Even though both Akiba and Muhammad were illiterate; Akiba became a rabbi and Muhammad became a prophet.

When Rachel told Akiba that she would only marry him if he promised to learn to read Hebrew and to study Torah, she started him on his path to becoming a Rabbi.

But why was Akiba illiterate in the first place? Why didn’t he receive a Jewish education as a child?

Because his father was a non-Jew who did not convert to Judaism until Akiba was already a teen.

Akiba did not want to go to school with the little kids in order to learn to read Hebrew.

Most Jews, and even most Rabbis, do not know that the famous Rabbi Akiba was the son of a convert.

Rambam in his Introduction to the Mishneh Torah, Seder HaDorot; tells us that Rabbi Akiba ben Yosef received Torah from Rabbi Eleazar the great. Yosef, his father, was a righteous convert.

How did it come about that Rabbi Akiba’s father converted to Judaism?

No one really knows but the following Aggadah might explain it:

A man named Tiberias Alexander, a Philistine living in the city of Gaza, once went to work for a Jewish man named Joseph.

Alexander was very curious about Jews because he had been married to a Jewish orphan for over twenty years.

Joseph always tried to answer Alexander’s questions and often lent him books about Judaism.

Joseph also encouraged Alexander to come with him to Shabbat services.

When Alexander asked questions that Joseph couldn’t answer, Joseph encouraged Alexander to meet with a Rabbi.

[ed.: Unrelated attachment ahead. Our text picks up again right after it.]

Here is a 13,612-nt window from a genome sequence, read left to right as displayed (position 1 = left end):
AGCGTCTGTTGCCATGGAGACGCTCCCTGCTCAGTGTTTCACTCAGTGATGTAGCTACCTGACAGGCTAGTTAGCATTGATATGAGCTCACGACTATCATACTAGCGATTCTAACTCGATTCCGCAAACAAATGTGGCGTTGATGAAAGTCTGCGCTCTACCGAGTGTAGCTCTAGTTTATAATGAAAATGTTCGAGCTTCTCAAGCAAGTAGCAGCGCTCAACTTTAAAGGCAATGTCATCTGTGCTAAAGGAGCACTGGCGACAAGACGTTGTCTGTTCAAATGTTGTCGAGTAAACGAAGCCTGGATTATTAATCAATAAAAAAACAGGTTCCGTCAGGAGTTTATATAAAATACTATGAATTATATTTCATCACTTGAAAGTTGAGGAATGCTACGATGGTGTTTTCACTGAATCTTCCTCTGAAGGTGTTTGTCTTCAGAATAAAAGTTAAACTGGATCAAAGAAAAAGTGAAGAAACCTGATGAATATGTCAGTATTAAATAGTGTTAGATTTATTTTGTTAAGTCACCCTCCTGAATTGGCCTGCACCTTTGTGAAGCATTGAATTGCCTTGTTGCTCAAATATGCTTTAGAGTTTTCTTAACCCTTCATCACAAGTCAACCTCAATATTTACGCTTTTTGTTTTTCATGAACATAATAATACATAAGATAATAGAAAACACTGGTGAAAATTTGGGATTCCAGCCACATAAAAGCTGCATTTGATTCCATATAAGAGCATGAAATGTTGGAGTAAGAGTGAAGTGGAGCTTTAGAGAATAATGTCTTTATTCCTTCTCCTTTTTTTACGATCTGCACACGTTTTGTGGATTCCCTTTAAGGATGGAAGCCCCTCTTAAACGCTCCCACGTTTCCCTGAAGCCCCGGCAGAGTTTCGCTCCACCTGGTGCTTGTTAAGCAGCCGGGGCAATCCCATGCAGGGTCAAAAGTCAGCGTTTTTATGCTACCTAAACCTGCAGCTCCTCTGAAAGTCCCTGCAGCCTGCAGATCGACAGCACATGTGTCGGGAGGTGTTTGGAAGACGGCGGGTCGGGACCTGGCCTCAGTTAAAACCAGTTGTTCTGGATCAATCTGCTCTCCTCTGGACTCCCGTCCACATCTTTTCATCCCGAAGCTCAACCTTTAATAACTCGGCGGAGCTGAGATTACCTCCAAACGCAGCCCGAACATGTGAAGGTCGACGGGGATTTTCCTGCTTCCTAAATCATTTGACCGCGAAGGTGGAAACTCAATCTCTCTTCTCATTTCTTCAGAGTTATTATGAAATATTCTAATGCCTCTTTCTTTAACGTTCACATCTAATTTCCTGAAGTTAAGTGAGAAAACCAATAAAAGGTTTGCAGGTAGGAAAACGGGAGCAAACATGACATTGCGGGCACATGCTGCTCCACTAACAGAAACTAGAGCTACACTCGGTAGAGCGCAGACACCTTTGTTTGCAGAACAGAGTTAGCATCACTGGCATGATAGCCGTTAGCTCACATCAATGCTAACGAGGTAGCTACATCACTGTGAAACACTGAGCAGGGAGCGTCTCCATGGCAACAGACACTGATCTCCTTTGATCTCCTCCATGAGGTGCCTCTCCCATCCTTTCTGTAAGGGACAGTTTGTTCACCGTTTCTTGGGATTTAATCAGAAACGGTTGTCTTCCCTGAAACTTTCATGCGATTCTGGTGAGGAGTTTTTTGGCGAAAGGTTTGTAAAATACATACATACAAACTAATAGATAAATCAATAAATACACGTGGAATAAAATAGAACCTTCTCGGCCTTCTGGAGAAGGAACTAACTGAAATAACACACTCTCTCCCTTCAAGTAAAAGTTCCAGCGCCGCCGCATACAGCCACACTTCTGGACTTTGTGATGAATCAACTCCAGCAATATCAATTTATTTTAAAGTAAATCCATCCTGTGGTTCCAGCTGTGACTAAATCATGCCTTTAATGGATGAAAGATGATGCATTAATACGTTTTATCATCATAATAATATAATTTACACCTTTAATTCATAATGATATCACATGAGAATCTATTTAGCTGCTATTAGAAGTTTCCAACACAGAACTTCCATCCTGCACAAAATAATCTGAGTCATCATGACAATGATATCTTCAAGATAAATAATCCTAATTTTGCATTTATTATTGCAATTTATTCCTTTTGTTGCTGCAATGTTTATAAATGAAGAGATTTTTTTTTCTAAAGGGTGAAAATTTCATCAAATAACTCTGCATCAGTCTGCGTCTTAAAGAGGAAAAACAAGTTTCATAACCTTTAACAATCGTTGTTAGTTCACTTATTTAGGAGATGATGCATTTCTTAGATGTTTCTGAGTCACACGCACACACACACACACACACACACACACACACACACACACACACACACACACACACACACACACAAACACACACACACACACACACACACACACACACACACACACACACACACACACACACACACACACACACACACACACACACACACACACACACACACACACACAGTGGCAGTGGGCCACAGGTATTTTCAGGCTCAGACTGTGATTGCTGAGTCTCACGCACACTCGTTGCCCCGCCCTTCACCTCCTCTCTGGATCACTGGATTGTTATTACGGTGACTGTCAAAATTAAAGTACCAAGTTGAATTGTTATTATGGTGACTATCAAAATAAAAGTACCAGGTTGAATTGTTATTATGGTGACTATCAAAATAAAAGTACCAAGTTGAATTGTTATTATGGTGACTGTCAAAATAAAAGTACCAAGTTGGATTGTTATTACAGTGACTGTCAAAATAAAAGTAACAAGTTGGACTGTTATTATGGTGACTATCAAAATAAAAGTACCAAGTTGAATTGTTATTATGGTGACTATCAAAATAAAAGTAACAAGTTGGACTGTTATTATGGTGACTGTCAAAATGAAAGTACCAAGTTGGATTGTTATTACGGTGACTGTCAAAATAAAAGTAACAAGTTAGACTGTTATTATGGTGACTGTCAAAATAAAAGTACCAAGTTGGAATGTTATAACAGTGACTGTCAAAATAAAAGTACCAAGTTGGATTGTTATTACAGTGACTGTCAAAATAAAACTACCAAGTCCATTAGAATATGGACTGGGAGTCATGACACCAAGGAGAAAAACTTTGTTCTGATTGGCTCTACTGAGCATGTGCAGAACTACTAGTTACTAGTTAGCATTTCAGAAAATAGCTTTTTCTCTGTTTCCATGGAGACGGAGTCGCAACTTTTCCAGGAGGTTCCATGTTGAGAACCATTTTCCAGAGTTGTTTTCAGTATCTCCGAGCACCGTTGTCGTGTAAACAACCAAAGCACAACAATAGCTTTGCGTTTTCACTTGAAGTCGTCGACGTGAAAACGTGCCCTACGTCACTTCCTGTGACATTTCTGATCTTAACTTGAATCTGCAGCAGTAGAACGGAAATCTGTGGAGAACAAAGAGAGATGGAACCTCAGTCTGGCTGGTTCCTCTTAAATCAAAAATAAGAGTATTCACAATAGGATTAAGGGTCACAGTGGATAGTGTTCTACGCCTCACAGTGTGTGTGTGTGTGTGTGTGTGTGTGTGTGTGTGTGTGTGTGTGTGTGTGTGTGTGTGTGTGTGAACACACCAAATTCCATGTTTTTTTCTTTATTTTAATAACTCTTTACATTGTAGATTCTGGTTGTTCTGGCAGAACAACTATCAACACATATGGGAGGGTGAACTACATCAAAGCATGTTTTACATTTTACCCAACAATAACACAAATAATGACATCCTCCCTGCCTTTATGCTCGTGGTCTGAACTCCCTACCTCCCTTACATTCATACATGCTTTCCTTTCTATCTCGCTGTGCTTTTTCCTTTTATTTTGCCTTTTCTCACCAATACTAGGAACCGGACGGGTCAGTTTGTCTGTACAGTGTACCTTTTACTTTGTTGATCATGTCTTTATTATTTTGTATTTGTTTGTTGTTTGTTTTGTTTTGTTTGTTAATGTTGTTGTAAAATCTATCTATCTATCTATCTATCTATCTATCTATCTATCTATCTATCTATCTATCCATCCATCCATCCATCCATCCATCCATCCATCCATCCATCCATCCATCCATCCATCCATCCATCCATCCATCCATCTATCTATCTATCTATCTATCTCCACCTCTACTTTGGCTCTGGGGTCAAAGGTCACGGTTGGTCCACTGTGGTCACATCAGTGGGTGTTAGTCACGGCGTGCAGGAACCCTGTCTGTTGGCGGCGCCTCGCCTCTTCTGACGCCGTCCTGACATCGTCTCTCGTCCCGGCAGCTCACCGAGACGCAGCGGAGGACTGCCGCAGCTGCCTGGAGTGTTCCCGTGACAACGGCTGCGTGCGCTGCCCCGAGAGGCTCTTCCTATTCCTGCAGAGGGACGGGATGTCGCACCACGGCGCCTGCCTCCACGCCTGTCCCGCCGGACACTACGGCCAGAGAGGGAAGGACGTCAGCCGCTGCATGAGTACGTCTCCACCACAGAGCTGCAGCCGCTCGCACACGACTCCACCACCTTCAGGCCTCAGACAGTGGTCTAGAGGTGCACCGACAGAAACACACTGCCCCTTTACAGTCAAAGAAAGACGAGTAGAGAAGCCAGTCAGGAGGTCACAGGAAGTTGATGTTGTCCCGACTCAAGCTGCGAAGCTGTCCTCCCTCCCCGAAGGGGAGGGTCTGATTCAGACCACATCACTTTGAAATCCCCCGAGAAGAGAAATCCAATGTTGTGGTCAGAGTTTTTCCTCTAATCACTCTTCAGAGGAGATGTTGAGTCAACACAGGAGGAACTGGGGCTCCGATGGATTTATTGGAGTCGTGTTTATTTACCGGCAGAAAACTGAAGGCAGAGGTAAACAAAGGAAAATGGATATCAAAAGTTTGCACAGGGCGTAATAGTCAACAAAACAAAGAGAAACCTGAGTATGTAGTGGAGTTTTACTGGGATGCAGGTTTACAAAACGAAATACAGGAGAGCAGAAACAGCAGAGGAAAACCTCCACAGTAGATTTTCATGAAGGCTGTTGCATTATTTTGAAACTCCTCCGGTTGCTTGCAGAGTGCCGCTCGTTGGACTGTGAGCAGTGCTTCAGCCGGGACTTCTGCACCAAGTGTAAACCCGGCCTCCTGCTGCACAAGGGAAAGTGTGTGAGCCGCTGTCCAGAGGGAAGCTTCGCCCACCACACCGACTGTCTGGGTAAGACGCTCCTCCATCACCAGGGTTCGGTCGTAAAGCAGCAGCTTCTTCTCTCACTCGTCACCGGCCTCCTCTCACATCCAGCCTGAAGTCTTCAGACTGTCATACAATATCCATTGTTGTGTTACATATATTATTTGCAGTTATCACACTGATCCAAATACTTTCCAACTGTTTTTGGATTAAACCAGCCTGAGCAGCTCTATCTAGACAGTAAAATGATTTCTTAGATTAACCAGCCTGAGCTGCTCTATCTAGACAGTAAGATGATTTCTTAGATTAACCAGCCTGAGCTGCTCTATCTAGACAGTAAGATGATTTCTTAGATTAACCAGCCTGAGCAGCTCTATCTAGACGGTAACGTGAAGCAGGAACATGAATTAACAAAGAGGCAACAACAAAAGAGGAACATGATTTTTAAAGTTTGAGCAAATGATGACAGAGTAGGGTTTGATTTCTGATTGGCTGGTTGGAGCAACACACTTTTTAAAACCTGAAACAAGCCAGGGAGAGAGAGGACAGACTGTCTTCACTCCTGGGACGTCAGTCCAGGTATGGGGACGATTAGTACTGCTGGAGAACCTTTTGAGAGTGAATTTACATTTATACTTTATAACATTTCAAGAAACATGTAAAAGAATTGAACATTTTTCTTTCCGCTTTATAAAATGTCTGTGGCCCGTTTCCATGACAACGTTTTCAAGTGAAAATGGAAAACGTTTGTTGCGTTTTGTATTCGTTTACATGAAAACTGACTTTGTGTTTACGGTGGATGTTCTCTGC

Joseph, unlike Alexander’s wife, was very proud to be Jewish. He loved telling non-Jewish people about the meaning of Jewish holidays and the reasons for Jewish customs and ceremonies.

After several years Tiberias Alexander told Joseph that he had decided to become Jewish. He had stopped believing in the Philistine religion years ago and Judaism made much more sense to him.

Even his wife had now come back to Jewish life.

In addition, his son Akiba had married a Jewish woman named Rachel almost a year before.

Rachel had been encouraging her father-in-law to become Jewish; and she was also encouraging his son Akiba, to learn Hebrew and study Torah.

Since Rachel and Akiba had married on Log BaOmer, Alexander was planning to convert to Judaism on Log BaOmer.

Alexander invited Joseph to be a witness at his conversion ceremony. Joseph was happy to come.

During the conversion ceremony the person who is becoming Jewish is given a Hebrew name.

Joseph was surprised when he heard that Alexander had picked the Hebrew name Joseph because as he told everyone, Joseph and Rachel had been the ones who had most encouraged him to learn about Judaism.

Joseph was filled with joy and pride that his efforts had such a wonderful outcome. When Akiba became a famous Rabbi, Joseph and Rachel were even prouder.

To this day more Jews are named after the great Rabbi Akiba ben Joseph the convert, then King Alexander the great.

When one encourages non-Jews to become Jewish one does a Mitsvah that can produce benefits for many generations to come.

Welcoming non-Jews into the Jewish people is a Mitsvah that keeps on giving.

Log B’Omer would be a good time to honor people who have become Jewish and to plan activities encouraging Jews to promote conversion.

The plagues of modern Jewish life could also be reduced if more Jews encouraged open minded non-Jews to learn Hebrew and study Torah.

Two other aggadot about Rachel and the conversion of Rabbi Akiba’s father are in my posts during the last two weeks.